Since closing, the congregation has been holding services and events, with limited capacity, at the Reibman Center for Kehillah, the temple-owned annex built in 2015 at 922 Market St. The Reibman Center houses administration buildings, meeting halls, a library and Sunday School classrooms and has welcomed groups of 100 or more for past events. Presently, only 25 reserved spots are available for weekly in-person services (to maintain a 6-foot distance between members). The remaining congregation, comprising nearly 195 family units in total, has to tune in virtually. The congregation will continue to meet here until repairs on the temple are complete.
“The cost is not totally known, but we set a figure of $500,000 because it seemed to be in the middle of estimates we had gotten for the building,” Unger said. “We can raise more, but that seemed to be a round number people can identify with.”
If additional funds are raised and unneeded for these repairs, money will go into a reserve for future upkeep and maintenance.
According to building and grounds chair Malinda Zimmerman, several areas of the building require work including: partial replacement on the foundation of the north tower; replacement of the drainpipe on the north side to mitigate future damage and the north side window sills are rotted. The extent of the damage is unclear, and its likely crews will uncover additional needs once work begins.
“Eventually over time, if you don’t pay attention to it, things happen,” Unger said.
The congregation and the Restoration 150 committee want to safeguard the architectural integrity of the building, as it’s one of only 10 in its style left in the U.S. The others are located in New York City and Cincinnati. It’s also the 10th oldest synagogue in the country.
The Moorish Revival style is recognized by the temple’s two towers with a dome atop each and tall, well-rounded arched windows. A plaque from the Historic Wilmington Foundation outside the front door lists the architect as Samuel Sloan of Philadelphia. Sloan also built the First Baptist Church across the street and the First Presbyterian Church on 3rd Street.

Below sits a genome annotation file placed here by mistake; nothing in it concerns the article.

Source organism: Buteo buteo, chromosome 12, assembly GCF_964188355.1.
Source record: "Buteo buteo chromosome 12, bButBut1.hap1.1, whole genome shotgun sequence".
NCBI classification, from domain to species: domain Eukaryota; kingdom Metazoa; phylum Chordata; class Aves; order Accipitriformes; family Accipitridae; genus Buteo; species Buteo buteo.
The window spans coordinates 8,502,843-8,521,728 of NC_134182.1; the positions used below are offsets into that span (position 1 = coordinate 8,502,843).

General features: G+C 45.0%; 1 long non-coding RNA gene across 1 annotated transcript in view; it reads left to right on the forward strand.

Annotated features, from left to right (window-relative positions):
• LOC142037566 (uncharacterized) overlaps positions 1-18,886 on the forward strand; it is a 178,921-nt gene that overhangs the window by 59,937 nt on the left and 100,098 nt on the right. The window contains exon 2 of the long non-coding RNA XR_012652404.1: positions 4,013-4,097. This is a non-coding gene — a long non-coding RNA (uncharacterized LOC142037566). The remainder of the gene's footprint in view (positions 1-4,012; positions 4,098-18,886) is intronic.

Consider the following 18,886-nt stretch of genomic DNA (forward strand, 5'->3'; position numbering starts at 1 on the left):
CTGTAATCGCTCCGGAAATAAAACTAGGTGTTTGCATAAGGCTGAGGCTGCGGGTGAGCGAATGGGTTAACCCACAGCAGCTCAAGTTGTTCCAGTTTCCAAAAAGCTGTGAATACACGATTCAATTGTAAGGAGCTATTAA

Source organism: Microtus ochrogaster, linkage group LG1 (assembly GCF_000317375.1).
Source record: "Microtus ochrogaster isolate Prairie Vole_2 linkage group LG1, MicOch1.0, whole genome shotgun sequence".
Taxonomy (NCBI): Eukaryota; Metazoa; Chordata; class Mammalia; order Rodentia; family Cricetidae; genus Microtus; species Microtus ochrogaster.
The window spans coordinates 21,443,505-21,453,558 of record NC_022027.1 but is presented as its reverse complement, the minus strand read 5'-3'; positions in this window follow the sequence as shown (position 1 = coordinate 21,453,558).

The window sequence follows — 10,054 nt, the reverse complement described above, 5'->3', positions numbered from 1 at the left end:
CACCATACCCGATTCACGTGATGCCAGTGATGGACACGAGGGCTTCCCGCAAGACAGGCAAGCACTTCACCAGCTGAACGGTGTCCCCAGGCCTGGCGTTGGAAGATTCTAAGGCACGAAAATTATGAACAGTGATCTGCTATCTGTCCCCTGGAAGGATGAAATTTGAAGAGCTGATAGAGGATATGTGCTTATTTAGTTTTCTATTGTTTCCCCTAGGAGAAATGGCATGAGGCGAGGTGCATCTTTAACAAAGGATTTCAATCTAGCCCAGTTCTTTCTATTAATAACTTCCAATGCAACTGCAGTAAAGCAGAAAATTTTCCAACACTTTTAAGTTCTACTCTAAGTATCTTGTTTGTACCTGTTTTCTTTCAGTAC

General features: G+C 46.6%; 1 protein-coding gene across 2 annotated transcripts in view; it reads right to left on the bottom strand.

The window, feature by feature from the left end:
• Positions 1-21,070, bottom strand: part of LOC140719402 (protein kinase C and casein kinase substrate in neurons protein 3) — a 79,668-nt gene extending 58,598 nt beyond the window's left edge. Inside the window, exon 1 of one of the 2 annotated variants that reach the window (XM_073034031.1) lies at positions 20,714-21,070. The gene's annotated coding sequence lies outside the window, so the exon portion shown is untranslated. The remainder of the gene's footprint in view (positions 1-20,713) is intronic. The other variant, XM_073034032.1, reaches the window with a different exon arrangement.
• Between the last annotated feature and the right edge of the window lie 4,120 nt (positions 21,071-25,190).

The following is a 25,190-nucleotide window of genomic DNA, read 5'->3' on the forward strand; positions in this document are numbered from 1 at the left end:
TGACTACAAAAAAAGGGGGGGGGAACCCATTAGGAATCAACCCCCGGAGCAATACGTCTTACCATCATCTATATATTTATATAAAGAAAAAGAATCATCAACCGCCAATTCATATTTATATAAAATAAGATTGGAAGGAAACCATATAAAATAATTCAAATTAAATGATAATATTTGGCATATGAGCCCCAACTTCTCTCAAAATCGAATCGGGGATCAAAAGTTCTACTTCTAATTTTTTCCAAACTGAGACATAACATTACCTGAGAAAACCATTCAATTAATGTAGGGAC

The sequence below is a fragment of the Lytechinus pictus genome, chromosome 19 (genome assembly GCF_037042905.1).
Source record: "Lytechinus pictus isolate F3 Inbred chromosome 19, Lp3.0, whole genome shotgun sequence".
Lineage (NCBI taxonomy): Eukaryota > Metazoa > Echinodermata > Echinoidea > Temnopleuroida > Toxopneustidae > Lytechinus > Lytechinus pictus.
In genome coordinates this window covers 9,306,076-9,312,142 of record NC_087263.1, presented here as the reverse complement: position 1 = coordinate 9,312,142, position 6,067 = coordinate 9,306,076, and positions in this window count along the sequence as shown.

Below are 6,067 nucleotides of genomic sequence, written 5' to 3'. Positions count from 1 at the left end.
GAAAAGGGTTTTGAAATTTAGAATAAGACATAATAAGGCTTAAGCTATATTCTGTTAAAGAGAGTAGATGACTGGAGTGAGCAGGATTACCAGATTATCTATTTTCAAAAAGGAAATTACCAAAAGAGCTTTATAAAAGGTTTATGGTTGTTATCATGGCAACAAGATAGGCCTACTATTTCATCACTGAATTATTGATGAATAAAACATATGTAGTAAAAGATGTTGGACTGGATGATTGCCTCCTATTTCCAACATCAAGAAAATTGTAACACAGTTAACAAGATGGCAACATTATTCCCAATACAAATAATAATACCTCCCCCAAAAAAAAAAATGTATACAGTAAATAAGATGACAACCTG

“To be honest, look at their windows and ours, you can see how he used some of the same things,” Tetterton said. “We’re a port city and things had to be shipped in. So very smartly, [architects] used things for one building and another.”
Restoration 150 publicly announced its donation campaign Dec. 16 after privately securing $200,000 – roughly 40% of its goal – from congregation members, friends and family.
“We’re confident, with this fundraising, we’re going to reach our goal by spring,” Unger said. “Our target was to get to $200,000 by the end of the year, but we passed that in the beginning of December.”
Restoration 150 co-chair Peggy Pancoe Rosoff said Tuesday, the committee met with a civil engineer who will create plans for the building. Once approved, the construction will need to be bid out. While Rosoff was hoping to be back in the temple by 2022’s High Holy Days, which take place in September, it’s unlikely the progress will move that quickly.
Rosoff explained the Jewish community is tight knit and places projects involving the temple as a high priority.
“My whole family makes the temple one of [its] important causes,” Rosoff said.
She has been a congregation member since 2006 after visiting family in Wilmington, though she had traveled from L.A. since the ’70s.
“When I walked in the front door, I immediately felt I was home,” Rosoff added.
The community came together to raise the money to build the temple more than a century ago, and now the committee wants to see history repeat itself to save the structure.
The board is not raising membership dues or taking out a second mortgage or a loan. It is relying solely on donations, Unger said.
Donors contributing $1,800 or more will be recognized on a plaque installed at the Temple. Contributors may also “adopt” one of the synagogue’s 27 original pews for $10,000. A small name plate of the donors will be placed on the respective pews.
Rosoff iterated this is not a capital campaign, although the committee is seeking grant funding.
Donations, designated specifically for Temple restoration efforts, can be made:
- By mailing contributions to Temple of Israel, 922 Market St. Wilmington NC 28401
- Through the Temple’s website, temple-of-israel.org
- Purchasing the book, “The History of the Temple of Israel” written by Tetterton for a donation of $100 or more.